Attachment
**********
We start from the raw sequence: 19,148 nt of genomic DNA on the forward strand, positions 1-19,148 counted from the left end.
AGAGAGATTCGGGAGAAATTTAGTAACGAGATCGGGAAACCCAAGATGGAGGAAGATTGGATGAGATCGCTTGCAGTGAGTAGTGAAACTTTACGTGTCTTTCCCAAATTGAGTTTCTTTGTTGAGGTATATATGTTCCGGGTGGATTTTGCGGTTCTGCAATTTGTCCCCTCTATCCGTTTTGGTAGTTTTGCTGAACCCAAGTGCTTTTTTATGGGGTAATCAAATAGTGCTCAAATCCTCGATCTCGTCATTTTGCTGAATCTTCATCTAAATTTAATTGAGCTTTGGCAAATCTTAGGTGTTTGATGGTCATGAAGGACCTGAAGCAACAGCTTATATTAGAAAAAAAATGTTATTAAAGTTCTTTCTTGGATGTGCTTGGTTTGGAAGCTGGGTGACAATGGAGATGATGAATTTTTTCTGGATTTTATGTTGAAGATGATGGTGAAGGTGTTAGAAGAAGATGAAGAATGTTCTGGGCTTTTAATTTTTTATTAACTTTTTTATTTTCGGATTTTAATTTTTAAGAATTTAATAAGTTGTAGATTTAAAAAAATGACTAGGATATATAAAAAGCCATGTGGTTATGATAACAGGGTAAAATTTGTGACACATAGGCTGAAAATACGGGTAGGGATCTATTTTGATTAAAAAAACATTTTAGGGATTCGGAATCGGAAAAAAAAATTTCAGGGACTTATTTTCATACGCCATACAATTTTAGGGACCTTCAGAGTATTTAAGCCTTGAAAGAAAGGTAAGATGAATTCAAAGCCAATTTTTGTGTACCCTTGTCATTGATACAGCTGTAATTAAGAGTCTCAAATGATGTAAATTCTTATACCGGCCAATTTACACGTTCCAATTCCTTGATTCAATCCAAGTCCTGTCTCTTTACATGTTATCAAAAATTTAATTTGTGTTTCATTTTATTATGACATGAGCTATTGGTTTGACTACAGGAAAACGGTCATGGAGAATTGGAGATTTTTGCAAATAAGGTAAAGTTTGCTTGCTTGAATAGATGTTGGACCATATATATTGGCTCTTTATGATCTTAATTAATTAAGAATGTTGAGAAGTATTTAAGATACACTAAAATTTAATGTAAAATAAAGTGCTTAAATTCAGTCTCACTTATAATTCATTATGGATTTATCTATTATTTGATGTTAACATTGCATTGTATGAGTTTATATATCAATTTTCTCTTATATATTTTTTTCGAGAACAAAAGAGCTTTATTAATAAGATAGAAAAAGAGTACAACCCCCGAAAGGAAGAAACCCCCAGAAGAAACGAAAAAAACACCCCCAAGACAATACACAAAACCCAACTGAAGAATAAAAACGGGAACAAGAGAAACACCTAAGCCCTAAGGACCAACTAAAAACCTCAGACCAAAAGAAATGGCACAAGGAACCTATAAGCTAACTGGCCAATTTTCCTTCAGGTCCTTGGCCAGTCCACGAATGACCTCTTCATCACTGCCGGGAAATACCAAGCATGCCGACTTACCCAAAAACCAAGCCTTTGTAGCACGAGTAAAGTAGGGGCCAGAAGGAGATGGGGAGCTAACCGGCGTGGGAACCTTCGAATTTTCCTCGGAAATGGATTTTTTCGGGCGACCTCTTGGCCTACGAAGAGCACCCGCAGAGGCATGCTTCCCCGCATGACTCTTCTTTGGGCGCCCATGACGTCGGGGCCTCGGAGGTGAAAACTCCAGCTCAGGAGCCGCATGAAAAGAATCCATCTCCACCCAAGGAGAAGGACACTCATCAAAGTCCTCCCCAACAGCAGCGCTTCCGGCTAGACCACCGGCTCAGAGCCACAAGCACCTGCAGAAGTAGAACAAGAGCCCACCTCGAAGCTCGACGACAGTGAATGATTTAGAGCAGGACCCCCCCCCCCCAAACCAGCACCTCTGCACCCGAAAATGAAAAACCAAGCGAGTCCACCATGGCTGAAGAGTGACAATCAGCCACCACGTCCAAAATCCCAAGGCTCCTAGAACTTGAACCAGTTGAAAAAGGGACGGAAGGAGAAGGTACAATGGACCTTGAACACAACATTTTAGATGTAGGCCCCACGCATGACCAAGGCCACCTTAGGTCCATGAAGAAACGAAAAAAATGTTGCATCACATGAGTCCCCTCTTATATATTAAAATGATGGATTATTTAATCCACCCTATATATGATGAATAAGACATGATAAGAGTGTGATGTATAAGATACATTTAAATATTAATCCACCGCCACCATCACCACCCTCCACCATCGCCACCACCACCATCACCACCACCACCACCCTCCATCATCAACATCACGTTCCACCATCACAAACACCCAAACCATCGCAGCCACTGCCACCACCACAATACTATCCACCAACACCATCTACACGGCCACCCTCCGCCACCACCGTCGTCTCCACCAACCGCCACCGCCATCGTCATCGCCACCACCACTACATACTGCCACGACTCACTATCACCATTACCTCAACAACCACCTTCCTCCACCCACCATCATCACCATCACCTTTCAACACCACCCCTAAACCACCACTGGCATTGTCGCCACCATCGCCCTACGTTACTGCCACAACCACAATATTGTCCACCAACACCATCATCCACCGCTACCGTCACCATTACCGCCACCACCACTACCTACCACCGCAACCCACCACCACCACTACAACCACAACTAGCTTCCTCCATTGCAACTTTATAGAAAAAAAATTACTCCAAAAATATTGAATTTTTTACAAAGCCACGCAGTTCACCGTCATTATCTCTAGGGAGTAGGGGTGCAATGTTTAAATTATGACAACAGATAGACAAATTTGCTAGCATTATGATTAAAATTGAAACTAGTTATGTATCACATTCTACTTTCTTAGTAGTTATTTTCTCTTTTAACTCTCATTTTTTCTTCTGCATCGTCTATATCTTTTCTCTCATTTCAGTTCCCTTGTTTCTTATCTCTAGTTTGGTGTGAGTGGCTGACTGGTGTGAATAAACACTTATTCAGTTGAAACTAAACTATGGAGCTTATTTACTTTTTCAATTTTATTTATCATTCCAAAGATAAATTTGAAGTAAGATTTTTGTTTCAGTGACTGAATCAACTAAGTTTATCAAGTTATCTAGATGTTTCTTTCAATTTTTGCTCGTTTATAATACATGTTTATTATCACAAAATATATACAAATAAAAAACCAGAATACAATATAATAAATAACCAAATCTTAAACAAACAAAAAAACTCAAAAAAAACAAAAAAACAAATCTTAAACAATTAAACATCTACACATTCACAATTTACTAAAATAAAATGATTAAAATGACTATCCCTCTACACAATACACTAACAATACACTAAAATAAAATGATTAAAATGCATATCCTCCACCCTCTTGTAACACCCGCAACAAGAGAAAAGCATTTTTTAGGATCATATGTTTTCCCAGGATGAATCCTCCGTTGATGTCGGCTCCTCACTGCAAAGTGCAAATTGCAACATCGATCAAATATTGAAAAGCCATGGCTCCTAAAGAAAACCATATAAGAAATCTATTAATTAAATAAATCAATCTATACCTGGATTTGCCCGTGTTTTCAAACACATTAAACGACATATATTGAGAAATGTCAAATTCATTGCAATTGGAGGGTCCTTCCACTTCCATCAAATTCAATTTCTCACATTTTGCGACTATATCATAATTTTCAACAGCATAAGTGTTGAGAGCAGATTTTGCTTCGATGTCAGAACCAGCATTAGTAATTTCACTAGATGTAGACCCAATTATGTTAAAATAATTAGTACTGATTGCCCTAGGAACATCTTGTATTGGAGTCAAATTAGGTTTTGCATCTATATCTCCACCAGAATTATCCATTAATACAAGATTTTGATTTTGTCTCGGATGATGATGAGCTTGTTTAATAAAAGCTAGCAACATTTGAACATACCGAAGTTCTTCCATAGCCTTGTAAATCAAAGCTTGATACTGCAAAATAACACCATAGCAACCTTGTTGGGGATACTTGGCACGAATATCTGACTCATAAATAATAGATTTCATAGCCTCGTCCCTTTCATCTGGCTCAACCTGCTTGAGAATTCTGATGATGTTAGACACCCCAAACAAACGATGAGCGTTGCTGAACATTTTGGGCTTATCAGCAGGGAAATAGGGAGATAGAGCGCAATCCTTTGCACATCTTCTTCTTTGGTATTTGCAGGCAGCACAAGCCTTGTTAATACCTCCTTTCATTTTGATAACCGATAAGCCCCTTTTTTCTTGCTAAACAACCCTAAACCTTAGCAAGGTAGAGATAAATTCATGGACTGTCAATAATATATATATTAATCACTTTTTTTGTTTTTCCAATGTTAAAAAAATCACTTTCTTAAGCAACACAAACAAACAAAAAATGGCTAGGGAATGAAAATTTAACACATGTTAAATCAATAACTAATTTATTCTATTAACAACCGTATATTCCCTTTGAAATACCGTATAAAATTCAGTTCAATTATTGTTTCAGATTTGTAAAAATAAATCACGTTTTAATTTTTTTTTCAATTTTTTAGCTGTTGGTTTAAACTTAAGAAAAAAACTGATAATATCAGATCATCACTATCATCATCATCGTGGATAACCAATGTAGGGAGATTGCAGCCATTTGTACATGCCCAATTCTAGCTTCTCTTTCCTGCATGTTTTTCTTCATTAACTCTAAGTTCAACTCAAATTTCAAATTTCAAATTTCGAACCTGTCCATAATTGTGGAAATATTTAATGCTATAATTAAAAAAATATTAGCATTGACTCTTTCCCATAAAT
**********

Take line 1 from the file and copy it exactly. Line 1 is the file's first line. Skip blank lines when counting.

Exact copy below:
We start from the raw sequence: 19,148 nt of genomic DNA on the forward strand, positions 1-19,148 counted from the left end.